This Kaiser Family Foundation analysis finds that while prescription opioid use among people with private insurance has declined to its lowest levels in over a decade, the cost of treating opioid abuse has increased substantially.
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Two new chart collections examine trends in healthcare prices and utilization and compare health spending in the United States with that of other wealthy countries.
Analysis: For Patients with Large Employer Coverage, About 1 in 6 Hospital Stays Includes an Out-of-Network Bill
A new Kaiser Family Foundation analysis of medical bills from large employer plans finds that a significant share of inpatient hospital admissions includes bills from providers not in the health plan’s networks, generally leaving patients subject to higher cost-sharing and potential additional bills from providers. Almost 18 percent of inpatient…
This analysis for the Peterson-Kaiser Health System Tracker uses information from the Current Population Survey to look at the average amounts and the shares of family income people in working families with employer-based coverage pay out-of-pocket toward their premiums and direct payments for medical care. It finds that lower income families spend a greater share of their income on health costs than those with higher incomes, and that health status of family members is associated with higher out-of-pocket expenses.
This infographic examines public opinion on surprise medical billing in the United States as part of the Visualizing Health Policy infographic series, produced in partnership with the Journal of the American Medical Association (JAMA).
This analysis examines how often patients get hit with surprise medical bills, what circumstances tend to give rise to them and what proposals are being considered to protect consumers from this problem.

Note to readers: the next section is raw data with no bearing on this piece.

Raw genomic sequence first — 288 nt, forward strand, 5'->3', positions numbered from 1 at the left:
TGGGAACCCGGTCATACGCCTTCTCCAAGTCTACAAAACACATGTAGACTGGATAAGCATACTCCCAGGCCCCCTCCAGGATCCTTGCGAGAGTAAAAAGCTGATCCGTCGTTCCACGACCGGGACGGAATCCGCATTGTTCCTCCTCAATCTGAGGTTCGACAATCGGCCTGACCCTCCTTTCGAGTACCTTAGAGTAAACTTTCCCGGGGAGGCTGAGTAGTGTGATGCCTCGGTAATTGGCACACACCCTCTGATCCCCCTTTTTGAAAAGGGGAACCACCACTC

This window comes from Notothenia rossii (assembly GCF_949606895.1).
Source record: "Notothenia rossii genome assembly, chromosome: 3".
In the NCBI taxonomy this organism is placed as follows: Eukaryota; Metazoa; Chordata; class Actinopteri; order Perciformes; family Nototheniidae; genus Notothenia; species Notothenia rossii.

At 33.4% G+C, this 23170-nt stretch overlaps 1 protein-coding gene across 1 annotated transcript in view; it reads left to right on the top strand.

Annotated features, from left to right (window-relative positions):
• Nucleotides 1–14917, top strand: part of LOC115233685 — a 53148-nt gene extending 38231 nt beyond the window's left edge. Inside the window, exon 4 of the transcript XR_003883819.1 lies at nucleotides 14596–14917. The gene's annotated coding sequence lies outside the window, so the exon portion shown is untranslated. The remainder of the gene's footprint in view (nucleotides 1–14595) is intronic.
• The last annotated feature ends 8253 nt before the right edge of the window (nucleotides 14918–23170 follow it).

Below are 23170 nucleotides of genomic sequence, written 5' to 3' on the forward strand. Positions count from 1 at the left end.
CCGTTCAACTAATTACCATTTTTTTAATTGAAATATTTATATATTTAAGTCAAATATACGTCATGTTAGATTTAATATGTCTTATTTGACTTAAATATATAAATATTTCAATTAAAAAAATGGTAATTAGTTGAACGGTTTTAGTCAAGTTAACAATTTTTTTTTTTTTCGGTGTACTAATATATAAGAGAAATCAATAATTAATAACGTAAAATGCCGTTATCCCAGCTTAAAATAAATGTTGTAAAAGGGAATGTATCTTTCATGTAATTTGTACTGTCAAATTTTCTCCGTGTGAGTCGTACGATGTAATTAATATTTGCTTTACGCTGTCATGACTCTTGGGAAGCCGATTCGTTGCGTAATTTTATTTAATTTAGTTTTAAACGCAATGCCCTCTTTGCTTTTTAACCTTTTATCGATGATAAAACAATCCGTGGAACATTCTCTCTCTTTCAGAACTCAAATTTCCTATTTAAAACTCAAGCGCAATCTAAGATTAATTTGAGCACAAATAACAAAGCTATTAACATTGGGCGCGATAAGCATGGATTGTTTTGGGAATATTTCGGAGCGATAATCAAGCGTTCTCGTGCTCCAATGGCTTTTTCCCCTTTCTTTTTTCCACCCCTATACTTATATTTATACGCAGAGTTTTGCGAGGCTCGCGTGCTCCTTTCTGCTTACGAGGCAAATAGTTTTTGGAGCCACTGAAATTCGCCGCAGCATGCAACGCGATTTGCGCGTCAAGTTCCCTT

A new chart collection summarizes what is known so far about how health costs and utilization have changed during the pandemic. This builds on a previous analysis exploring the potential cost of treating coronavirus hospitalizations, and a brief explaining the factors driving costs higher or lower and particular considerations for…
Nearly 1 in 10 Health Care Workers Lost Their Job Between February and April, But Health Care Employment Rebounded Slightly in May
A new chart collection explores the impact of the coronavirus pandemic on the U.S. health care workforce, and finds that between February and April 2020, nearly 1.5 million health care jobs were lost. While more than 300,000 health services jobs were recovered in May 2020, mainly in dental offices, employment in some…
The coronavirus outbreak has hit densely populated urban areas of the United States first and hardest. Some health systems have experienced surges of patients, raising concerns that there are not enough hospital beds, staffing, and equipment. The novel coronavirus was slower to spread to rural areas in the U.S., but…
Health spending growth has consistently outpaced U.S. economic growth and is higher than medical spending in other wealthy countries. Despite spending more, the United States doesn’t have better health outcome in terms of life expectancy, mortality rates and other measures. This brief provides an overview of trends in health costs and the performance of the U.S. health system, including comparisons to countries from the Organisation for Economic Co-operation and Development (OECD). The brief charts growth in the nation’s per capita health spending along with the recent slowdown, touching on the roles of expanded Medicaid eligibility, increases in Medicare beneficiaries and the Affordable Care Act (ACA). Additionally, it discusses the health system’s effectiveness and capacity to provide services, including the accessibility and affordability of care.